Abigail Fisher sued the University of Texas, Austin, arguing that UT’s admissions policies violate the Equal Protection Clause of the XIVth Amendment. Abigail Fisher is white. UT automatically accepts Texas residents who graduate in the top 10% of their high … Continue reading

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If Satan is Coming, Should I Bother to Recycle?

Rick Santorum, in a speech at Ave Maria University in 2008, asserted that Satan had set his sites on America.  Santorum recently deflected questions about the speech by saying it was not relevant to his campaign.  But hold on.  If … Continue reading

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Santorum Rising

No, not that Santorum. Come on people. Senator Rick Santorum, who is taking his turn as the Not-Romney republican candidate du jour. If Santorum wins in Michigan, he may be more than just the Not-Romney of today; he could be … Continue reading

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Sh*t Law Professors Say

Strangely, this popular Youtube concept has not yet resulted in a video about law professors. We are here to fill the void.  For those of you not familiar with the genre, here is an example, also produced in our home … Continue reading

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Mitt Romney’s Product Placement

Legal education has its detractors, but most law schools would fare well when compared to Full Sail University, the for-profit school offering various degrees in the entertainment field. As reported in the New York Times, Full Sail U offers, among … Continue reading

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Indians and Jews in Italy

Playing Indian in Rome Piazza Navona, one of Rome’s iconic public spaces, was dressed down for Christmas.  The Piazza’s three renaissance era fountains, two designed by the incomparable sculptor Bernini, were overwhelmed by street vendors selling candy, t-shirts, fried dough … Continue reading

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Blue Nights, Lockerbie and the Solstice

It is that time of year. The light is dying. The trees are skeletal. The sky is low and grey around the edges. Rather than seeming full of possibilities, the world narrows in scope.  Climate negotiations in Durban, South Africa … Continue reading

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Law School Faculties and the Enneagram

Finally, the day came when Professor X retired. You and your friends on the faculty attended her goodbye party and smiled and clapped at appropriate moments. But inside, you whooped and hollered and sang a little song, something not quite … Continue reading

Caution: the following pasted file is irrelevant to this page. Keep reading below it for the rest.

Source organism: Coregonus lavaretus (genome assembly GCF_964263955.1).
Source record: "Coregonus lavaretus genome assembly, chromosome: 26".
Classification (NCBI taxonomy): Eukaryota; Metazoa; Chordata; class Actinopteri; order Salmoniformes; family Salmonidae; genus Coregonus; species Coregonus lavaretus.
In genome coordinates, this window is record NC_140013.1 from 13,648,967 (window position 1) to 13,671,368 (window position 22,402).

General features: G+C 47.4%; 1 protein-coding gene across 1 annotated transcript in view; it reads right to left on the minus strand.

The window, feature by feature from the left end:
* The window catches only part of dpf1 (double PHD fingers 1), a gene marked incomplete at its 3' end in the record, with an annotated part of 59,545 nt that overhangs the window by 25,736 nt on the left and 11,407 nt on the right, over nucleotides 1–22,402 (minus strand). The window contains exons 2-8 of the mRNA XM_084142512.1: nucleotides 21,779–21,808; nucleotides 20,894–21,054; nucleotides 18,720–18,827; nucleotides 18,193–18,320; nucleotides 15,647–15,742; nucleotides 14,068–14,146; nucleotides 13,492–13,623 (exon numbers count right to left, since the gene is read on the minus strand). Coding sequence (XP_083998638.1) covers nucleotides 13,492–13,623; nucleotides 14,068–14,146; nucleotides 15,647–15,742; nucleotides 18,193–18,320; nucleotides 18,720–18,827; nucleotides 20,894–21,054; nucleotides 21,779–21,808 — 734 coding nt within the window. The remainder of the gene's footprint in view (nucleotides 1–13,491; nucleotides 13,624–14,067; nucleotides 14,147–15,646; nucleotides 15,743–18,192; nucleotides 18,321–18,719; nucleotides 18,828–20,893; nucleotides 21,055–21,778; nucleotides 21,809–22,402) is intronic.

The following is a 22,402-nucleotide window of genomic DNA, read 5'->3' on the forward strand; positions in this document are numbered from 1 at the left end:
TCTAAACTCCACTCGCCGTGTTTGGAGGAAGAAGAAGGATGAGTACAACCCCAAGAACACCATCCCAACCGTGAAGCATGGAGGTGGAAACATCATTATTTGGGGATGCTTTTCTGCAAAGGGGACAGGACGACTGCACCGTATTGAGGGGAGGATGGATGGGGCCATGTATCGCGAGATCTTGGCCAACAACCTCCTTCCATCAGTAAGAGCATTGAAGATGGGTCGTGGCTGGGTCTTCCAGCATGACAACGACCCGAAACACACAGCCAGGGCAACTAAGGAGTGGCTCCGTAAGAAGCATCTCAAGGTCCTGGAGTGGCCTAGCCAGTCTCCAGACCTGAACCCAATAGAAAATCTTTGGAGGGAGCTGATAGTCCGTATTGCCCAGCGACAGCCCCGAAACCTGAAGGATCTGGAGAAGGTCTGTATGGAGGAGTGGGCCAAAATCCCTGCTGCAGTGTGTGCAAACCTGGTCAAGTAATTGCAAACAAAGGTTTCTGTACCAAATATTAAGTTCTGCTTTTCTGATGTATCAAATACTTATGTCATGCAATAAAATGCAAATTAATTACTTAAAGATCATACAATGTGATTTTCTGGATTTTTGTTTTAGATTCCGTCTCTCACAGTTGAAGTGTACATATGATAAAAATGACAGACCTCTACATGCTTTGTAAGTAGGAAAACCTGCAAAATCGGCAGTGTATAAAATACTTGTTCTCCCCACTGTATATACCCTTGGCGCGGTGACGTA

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Hugo: A Love Affair with . . .

You thought I was going to say “cinema.” That would be too obvious. Yes, Martin Scorsese’s latest movie pays homage to the magic of film. For those who have not seen it nor read the many reviews, the plot revolves … Continue reading

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David Segal’s Paper Chase and Some Musings on Legal Education

Legal education has changed a lot since its depiction in The Paper Chase, in which the imposing Professor Kingsfield grilled James T. Hart into “thinking like a lawyer.” But you could be forgiven for thinking that all law professors stalk around … Continue reading

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Cain, Cows, the Economy and the Environment

Herman Cain unleashed an advertisement in Iowa, claiming that the EPA’s plans to regulate methane from cows and dust from farms would be the death knell for Iowa farmers.  Truth, or even truthiness, as Steven Colbert would say, do not … Continue reading

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The Economy versus the Environment? Not! (Or Why to Be Tigger Instead of Eeyore this Halloween)

Jobs versus the Environment.  It’s an old rhetorical battle that has recently acquired new life.  Here are some examples of its past.  In the 1970s and 80s, when the Clean Air and Clean Water Acts were passed and initially enforced, … Continue reading

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Jobs, Death, Philanthropy and Taxes

As a former user of pc’s and various other non-Apple tech products, I still have the fervor of the newly converted. I love my MacBook Pro, my iPhone and iPad, and think everything Apple is faster, more intuitive, less buggy, … Continue reading